Follow this simple guide to better understand the stages of the conveyancing process for buyers and sellers.
Conveyancing is the legal transfer of land or property titles from one person to another, so it is an essential step in the process of buying or selling a house. Conveyancing starts when a price offer has been reached between the buyer and the seller and it ends when all paperwork is signed and monies have been transferred. Any solicitor is able to carry out the conveyancing process, but residential solicitors will have more experience and expertise in this area of law.
The conveyancing process starts when a buyer makes an offer on a property which is accepted by the seller. The buyer’s conveyancing solicitor will be instructed of the offer and the buyer will arrange for a survey on the property. If the buyer is purchasing the property with a mortgage, this is the stage when they will formally submit their application.
The buyer’s conveyancer will now instruct the buyer of the terms of business and the fixed fees for their services and if everyone is happy, they will then contact the seller’s conveyancer for the contract pack. After the initial checks, the buyer’s conveyancing will commence the initial searches and obtain a copy of the mortgage offer. The seller’s conveyancer will now be responsible for answering any pre-contact questions raised by the buyer.
If the buyer is happy to proceed then arrangements will be made to transfer the deposit in preparation for the exchange of contracts. The buyer and seller will now agree on a completion date and the contracts are formally exchanged. At this stage, both parties are legally committed to the transaction. The buyer’s conveyancing solicitor will prepare a draft deed to be approved by the seller.
If the seller’s conveyancing solicitor approves the draft transfer deed then a final copy is made, signed by the seller and returned to the buyer. At this stage, the buyer’s conveyancing solicitor will prepare a completion statement and carry out any required pre-completion searches and finally applies for the mortgage sum from the buyer’s mortgage provider.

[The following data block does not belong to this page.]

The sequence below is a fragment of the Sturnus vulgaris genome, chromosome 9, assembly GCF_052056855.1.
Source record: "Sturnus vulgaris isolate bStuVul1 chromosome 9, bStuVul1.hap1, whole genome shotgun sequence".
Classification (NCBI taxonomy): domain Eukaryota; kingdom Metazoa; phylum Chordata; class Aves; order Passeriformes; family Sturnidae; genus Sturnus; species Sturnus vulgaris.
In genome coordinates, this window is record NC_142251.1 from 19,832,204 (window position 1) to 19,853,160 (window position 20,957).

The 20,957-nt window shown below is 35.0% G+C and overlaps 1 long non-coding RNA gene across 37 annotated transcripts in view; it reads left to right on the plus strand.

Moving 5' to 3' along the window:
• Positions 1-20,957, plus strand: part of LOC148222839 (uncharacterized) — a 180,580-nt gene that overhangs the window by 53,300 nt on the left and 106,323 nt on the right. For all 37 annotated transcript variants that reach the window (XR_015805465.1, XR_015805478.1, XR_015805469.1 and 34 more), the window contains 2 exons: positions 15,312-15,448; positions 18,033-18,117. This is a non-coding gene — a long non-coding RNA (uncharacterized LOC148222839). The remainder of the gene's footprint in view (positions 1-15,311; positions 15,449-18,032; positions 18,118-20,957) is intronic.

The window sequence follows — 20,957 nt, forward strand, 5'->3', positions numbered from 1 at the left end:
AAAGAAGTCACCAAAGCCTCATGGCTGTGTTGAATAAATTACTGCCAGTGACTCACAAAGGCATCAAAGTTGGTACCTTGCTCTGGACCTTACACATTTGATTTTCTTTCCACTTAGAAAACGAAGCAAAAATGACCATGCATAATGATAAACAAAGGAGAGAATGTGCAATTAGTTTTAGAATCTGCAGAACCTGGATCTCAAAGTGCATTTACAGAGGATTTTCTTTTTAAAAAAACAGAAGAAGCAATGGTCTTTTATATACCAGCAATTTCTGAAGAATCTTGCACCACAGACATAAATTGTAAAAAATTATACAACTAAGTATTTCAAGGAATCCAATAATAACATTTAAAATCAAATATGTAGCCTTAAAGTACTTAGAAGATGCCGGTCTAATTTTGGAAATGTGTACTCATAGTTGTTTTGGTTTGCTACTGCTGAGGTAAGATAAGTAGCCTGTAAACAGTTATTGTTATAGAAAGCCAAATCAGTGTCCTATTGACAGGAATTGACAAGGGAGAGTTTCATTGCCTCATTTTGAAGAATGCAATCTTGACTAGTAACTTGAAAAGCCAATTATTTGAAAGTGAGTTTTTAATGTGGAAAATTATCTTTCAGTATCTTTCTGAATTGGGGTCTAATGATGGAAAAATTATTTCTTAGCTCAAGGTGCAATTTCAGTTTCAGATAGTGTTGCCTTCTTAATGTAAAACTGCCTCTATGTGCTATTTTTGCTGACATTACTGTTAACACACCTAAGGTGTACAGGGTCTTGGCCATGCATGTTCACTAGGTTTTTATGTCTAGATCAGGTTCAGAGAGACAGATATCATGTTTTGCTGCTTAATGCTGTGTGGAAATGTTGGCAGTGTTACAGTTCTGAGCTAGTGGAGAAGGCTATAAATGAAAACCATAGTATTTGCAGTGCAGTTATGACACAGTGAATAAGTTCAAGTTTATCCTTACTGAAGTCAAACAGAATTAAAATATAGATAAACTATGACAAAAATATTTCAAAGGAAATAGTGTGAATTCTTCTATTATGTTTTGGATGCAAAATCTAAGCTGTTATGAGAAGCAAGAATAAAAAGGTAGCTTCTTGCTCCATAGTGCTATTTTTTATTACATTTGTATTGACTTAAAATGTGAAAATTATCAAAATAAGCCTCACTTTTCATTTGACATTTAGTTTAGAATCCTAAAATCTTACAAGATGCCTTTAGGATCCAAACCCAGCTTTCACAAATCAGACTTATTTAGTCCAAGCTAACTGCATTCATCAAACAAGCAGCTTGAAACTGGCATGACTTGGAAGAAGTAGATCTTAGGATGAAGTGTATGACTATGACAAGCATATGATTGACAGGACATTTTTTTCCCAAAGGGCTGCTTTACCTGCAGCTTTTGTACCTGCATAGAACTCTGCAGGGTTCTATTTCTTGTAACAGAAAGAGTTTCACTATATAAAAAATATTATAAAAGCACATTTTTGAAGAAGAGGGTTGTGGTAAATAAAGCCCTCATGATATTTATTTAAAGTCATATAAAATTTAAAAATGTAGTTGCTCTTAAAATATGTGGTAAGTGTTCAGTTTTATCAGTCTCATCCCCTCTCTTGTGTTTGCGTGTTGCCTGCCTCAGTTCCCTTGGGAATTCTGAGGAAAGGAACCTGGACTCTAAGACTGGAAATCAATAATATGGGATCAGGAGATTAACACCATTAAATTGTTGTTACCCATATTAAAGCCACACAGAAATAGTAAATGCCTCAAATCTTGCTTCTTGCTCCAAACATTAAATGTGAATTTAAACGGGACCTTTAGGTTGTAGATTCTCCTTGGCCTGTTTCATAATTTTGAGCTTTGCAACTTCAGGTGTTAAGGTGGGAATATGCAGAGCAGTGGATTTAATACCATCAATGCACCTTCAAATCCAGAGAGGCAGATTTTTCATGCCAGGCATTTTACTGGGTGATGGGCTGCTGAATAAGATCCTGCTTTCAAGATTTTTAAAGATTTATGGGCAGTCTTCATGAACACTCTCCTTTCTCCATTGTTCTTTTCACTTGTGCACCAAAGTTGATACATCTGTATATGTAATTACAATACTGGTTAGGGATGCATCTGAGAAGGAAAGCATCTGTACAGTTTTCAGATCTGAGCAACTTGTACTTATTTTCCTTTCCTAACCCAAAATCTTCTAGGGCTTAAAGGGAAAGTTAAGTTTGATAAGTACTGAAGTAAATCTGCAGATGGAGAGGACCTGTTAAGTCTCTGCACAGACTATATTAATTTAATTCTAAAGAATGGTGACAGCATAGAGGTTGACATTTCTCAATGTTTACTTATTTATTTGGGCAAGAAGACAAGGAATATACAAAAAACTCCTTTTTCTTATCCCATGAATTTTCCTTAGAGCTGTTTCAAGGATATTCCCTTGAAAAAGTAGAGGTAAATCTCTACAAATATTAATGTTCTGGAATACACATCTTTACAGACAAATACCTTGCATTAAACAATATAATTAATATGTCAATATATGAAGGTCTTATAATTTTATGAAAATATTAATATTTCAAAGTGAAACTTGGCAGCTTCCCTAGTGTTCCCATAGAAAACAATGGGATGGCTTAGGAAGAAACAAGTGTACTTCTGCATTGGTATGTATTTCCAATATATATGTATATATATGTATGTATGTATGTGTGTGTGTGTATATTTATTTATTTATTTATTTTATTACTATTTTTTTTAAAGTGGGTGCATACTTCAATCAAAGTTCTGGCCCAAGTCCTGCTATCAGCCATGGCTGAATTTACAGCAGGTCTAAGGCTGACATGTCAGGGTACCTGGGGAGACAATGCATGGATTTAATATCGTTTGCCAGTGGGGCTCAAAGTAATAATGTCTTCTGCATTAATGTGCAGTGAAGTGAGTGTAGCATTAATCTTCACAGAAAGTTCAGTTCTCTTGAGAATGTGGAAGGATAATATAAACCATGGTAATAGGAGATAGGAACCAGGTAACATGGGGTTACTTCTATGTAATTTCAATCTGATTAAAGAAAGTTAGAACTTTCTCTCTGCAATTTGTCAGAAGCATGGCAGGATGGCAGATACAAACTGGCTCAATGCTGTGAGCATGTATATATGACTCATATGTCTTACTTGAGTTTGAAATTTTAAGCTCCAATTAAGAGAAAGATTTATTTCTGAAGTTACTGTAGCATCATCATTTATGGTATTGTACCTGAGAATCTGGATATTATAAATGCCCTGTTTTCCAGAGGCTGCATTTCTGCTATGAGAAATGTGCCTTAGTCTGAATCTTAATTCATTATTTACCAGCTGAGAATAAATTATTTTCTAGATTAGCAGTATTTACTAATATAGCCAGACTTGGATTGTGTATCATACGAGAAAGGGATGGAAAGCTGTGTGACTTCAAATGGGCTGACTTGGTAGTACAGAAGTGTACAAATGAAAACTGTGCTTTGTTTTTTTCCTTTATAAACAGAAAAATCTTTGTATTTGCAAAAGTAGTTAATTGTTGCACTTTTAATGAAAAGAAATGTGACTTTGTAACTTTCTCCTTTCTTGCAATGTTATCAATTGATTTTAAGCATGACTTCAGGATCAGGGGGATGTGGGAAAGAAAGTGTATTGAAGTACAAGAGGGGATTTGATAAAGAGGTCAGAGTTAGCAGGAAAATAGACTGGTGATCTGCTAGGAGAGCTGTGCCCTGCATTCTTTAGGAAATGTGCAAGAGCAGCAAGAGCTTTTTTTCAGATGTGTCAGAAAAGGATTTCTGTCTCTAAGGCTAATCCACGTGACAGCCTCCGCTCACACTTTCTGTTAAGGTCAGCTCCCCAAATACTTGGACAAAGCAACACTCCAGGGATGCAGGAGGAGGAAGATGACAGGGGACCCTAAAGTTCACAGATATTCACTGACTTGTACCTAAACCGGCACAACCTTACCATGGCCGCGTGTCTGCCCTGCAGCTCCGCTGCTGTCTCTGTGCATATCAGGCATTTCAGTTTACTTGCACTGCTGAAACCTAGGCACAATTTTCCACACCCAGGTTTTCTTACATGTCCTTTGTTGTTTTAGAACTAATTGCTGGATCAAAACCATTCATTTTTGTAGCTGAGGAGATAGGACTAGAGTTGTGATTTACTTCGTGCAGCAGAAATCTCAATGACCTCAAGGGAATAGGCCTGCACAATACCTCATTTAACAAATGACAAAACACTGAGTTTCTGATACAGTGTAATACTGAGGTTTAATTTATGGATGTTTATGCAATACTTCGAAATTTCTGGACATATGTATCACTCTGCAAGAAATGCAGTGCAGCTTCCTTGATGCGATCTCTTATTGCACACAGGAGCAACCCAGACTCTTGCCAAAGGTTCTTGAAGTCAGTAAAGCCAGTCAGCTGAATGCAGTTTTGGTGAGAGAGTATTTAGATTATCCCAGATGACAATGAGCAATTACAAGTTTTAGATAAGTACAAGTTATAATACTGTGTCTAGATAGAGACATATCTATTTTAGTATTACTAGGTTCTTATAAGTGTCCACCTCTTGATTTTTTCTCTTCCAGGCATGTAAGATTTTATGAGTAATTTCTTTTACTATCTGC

Once completed, the seller vacates the property by the agreed date and the keys are released to the estate agent (if using one). The buyer’s conveyancing solicitor will now send the stamp duty to HMRC and receives all outstanding documents, including the title deeds, transfer deed and proof that the seller has fulfilled their mortgage requirements.
At this stage, the conveyancing process is almost complete, and all that is left to do is for the buyer’s conveyancer to register the property in the name of the buyer with the Land Registry. The buyer will then receive a copy of this Land Registry title and the keys to their new home.
While it is possible to carry out the conveyancing process yourself, there are many essential property searches that require expertise in order to ensure everything is carried out properly. Without these essential property searches, you might discover too late that your new home is in a flood area, or that you may struggle to sell your home in future. Here are some of the property searches required as part of the conveyancing process.
Local authority searches: This search will uncover all information held about your property with the local authority. This might include whether your home falls in a conservation area, or if there are any future planning applications in place which might impact your land or property.
Land Registry searches: These searches will confirm that the seller has the legal right to sell the property and ensure that no one else has a legal claim to the property.
Environmental searches: The purpose of environmental searches is to highlight any potential problems with your property that could arise as a result of environmental factors. This could include the potential for flooding, contaminated land on or near your property or ground stability issues.
Water authority searches: This search will confirm your water and drainage provider, and if any public drains are close enough to your property to affect building works.
Chancel repair searches: Some properties may have leftover medieval liabilities to pay for local church repairs, so this search ensures this isn’t the case with your property.
Regional searches: Depending on where your property is located, there are other searches your conveyancing solicitor may recommend, such as tin mining searches in Cornwall.
As outlined above, the conveyancing solicitors you instruct to help with the purchase or sale of a property should provide a fixed fee for their services. If you’d like to know more about how much this should cost, use our handy conveyancing quotes tool in order to help create a realistic budget. We also have a stamp duty calculator to help you to determine the rate for your property.
If you are considering buying or selling a property, our expert residential property team can help with the conveyancing process. Contact us on 0161 930 5151, send an e-mail to email@example.com or fill out our online contact form for a free, no-obligation and confidential discussion about your property.
Head of Residential Property and ConveyancingResidential Property
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